Digital Ethics Lab

The Digital Ethics Lab aims to open discussion around subjects related to ethics and technology, and build an international “support circle” for students looking for ethics by design in their digital projects. A series of conferences will be organized each semester, bringing to the table experts from the industry and research institutions. The seminars main focus is analysis of the dynamics between research, business, privacy and ethics.

The discussion subjects for the academic year 2020-2021 are:

  • Open data for government and science
  • Ethics and AI
  • Humanity of Digital Anthropocene
  • Right to disconnect, possible in times of remote working/learning?

Illustration by Soledad Li, M1 Master student Digital Sciences track


Topics for seminars planned during 2020-2021 academic year:

Open Government, Trust, Ethics in e-democracy

Topics of discussion:

  • Open Government and Pandemic: transparency and accountability as way towards confidence, participative epidemiology, clarity of statistics, lack of data fiability from Health International System;
  • Open Government and election: What about Cambridge analytica scandal? 4 years after? Why nobody talked about the digital risks (and external influence) during this presidential campaign?
  • Data of covid: polemics around “Stop covid “;
  • Transparency and Oxfam.
Ethics and AI

Public policy of AI and Ethics: how to make a good balance between economic competition and human interests ?

Ethics and Open Source

Open Scienc and publishing: open data transforming the modalities of open research.

Robots Virtualization and Ethics

Emotions, UX design for patients, and not only for doctors and nurse, power of lobbies and laboratories, question of the patient benefit.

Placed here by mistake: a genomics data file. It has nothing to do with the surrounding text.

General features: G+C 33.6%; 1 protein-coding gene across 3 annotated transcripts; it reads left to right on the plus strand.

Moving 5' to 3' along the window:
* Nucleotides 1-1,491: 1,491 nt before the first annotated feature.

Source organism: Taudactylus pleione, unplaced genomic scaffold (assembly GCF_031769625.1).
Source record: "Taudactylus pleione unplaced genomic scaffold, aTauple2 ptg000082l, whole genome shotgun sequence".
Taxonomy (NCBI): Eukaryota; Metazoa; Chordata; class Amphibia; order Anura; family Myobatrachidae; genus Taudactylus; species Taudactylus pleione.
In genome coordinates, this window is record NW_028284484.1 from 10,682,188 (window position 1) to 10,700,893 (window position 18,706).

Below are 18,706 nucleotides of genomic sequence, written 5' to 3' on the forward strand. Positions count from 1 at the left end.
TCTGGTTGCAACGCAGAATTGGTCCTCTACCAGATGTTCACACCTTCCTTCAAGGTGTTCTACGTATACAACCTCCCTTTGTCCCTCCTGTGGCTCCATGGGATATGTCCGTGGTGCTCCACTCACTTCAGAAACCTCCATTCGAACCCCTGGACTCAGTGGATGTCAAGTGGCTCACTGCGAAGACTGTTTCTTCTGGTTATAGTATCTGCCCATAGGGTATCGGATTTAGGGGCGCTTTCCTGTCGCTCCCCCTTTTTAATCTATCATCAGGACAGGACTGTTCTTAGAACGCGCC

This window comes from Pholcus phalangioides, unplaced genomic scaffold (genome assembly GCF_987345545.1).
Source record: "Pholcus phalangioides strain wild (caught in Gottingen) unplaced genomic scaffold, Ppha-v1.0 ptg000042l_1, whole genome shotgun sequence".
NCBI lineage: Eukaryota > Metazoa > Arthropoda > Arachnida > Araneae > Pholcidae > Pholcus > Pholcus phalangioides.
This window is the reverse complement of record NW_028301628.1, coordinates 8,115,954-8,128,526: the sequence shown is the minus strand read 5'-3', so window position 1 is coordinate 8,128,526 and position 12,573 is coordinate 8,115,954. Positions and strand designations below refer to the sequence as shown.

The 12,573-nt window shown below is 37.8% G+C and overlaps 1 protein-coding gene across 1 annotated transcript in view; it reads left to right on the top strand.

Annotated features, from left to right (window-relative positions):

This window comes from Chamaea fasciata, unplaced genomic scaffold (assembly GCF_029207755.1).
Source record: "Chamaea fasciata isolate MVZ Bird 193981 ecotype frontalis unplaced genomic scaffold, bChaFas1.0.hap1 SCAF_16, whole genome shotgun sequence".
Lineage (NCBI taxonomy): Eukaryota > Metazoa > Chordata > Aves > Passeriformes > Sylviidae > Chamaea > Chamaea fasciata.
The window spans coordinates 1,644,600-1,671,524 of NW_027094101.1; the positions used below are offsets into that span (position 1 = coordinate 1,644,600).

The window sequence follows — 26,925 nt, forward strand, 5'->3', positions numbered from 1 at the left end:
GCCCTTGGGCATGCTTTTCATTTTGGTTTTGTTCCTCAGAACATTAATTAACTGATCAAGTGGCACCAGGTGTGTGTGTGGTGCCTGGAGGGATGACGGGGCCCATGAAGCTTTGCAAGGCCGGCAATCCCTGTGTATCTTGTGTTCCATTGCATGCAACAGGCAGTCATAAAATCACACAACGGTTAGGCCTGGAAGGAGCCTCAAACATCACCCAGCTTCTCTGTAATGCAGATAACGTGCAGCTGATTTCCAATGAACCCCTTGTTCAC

Ethics and Digital Accessibility
  • The level of accessibility;
  • Accessibility and empowerment for civic and scientific education.
What defines Ethics in Digital Age?


refers to the codes, norms, and procedures that govern everyday life and interaction, civility, and exchange in institutions, societies, and cultures (Dewey, 2008).

Digital ethics

is defined as a normative principles for action and interaction in digital environments (Luke, 2018). It focuses on the relationship between the creation, organisation, dissemination, and use of information, and the ethical standards and moral codes governing human conduct in society.

In 1992 the sociologist Ulrich Beck in his book "The Risk Society: Towards a new modernity" introdused the concept of risk society which addresses the growing nature of uncontrollable risks and the increase of uncertainty in the way individuals construct understanding of social processes and questions pertaining to it (Beck et al., 1992). The questions which digital ethics studies seek to estimate what impacts technologies and digitalization will have on our social reality and to bring to the public the risks they could induce.


Beck, Ulrich, Scott Lash, and Brian Wynne. Risk society: Towards a new modernity. Vol. 17. sage, 1992.

Dewey, John. The Later Works of John Dewey, Volume 7, 1925-1953: 1932, Ethics. Vol. 7. SIU Press, 2008.

Luke, Allan. "Digital ethics now." Language and Literacy 20.3 (2018): 185-198.


Sophie Pène , Founder of Digital Ethics Lab, former Director of Master AIRE

Liliana Baquero, Cofounder of Digital Ethics Lab, Scientific coordinator Digital Sciences track

Amodsen Chotia, Deputy director FDVA department, Director master Digital Sciences

Yuliia Nikolaenko, Research intern Digital Ethics Lab